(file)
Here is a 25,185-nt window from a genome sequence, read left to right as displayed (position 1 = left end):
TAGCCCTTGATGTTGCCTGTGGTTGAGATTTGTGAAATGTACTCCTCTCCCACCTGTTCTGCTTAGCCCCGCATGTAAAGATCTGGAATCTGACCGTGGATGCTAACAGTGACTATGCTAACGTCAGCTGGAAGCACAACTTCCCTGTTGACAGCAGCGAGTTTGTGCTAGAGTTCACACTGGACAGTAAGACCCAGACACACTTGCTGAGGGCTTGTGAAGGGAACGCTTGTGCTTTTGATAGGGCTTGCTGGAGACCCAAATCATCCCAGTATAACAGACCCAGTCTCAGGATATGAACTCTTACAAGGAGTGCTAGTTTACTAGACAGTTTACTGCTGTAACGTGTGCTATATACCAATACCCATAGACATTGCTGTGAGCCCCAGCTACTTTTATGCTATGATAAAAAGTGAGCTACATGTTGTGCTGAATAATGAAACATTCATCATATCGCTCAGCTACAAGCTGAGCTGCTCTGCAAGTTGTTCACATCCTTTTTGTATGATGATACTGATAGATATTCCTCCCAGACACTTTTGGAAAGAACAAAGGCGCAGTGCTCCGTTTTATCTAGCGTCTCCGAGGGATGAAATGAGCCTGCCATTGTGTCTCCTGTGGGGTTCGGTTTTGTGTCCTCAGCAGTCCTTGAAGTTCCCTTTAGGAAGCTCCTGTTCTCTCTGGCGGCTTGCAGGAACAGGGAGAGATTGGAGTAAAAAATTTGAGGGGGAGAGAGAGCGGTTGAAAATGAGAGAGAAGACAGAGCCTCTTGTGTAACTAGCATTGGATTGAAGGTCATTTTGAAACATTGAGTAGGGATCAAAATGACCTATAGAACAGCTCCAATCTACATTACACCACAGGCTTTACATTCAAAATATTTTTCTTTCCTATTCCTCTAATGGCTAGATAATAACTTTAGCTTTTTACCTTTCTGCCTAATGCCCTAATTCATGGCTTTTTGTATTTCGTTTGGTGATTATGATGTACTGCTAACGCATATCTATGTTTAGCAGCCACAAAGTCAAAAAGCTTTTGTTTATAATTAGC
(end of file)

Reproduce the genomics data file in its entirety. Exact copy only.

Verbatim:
Here is a 25,185-nt window from a genome sequence, read left to right as displayed (position 1 = left end):
TAGCCCTTGATGTTGCCTGTGGTTGAGATTTGTGAAATGTACTCCTCTCCCACCTGTTCTGCTTAGCCCCGCATGTAAAGATCTGGAATCTGACCGTGGATGCTAACAGTGACTATGCTAACGTCAGCTGGAAGCACAACTTCCCTGTTGACAGCAGCGAGTTTGTGCTAGAGTTCACACTGGACAGTAAGACCCAGACACACTTGCTGAGGGCTTGTGAAGGGAACGCTTGTGCTTTTGATAGGGCTTGCTGGAGACCCAAATCATCCCAGTATAACAGACCCAGTCTCAGGATATGAACTCTTACAAGGAGTGCTAGTTTACTAGACAGTTTACTGCTGTAACGTGTGCTATATACCAATACCCATAGACATTGCTGTGAGCCCCAGCTACTTTTATGCTATGATAAAAAGTGAGCTACATGTTGTGCTGAATAATGAAACATTCATCATATCGCTCAGCTACAAGCTGAGCTGCTCTGCAAGTTGTTCACATCCTTTTTGTATGATGATACTGATAGATATTCCTCCCAGACACTTTTGGAAAGAACAAAGGCGCAGTGCTCCGTTTTATCTAGCGTCTCCGAGGGATGAAATGAGCCTGCCATTGTGTCTCCTGTGGGGTTCGGTTTTGTGTCCTCAGCAGTCCTTGAAGTTCCCTTTAGGAAGCTCCTGTTCTCTCTGGCGGCTTGCAGGAACAGGGAGAGATTGGAGTAAAAAATTTGAGGGGGAGAGAGAGCGGTTGAAAATGAGAGAGAAGACAGAGCCTCTTGTGTAACTAGCATTGGATTGAAGGTCATTTTGAAACATTGAGTAGGGATCAAAATGACCTATAGAACAGCTCCAATCTACATTACACCACAGGCTTTACATTCAAAATATTTTTCTTTCCTATTCCTCTAATGGCTAGATAATAACTTTAGCTTTTTACCTTTCTGCCTAATGCCCTAATTCATGGCTTTTTGTATTTCGTTTGGTGATTATGATGTACTGCTAACGCATATCTATGTTTAGCAGCCACAAAGTCAAAAAGCTTTTGTTTATAATTAGC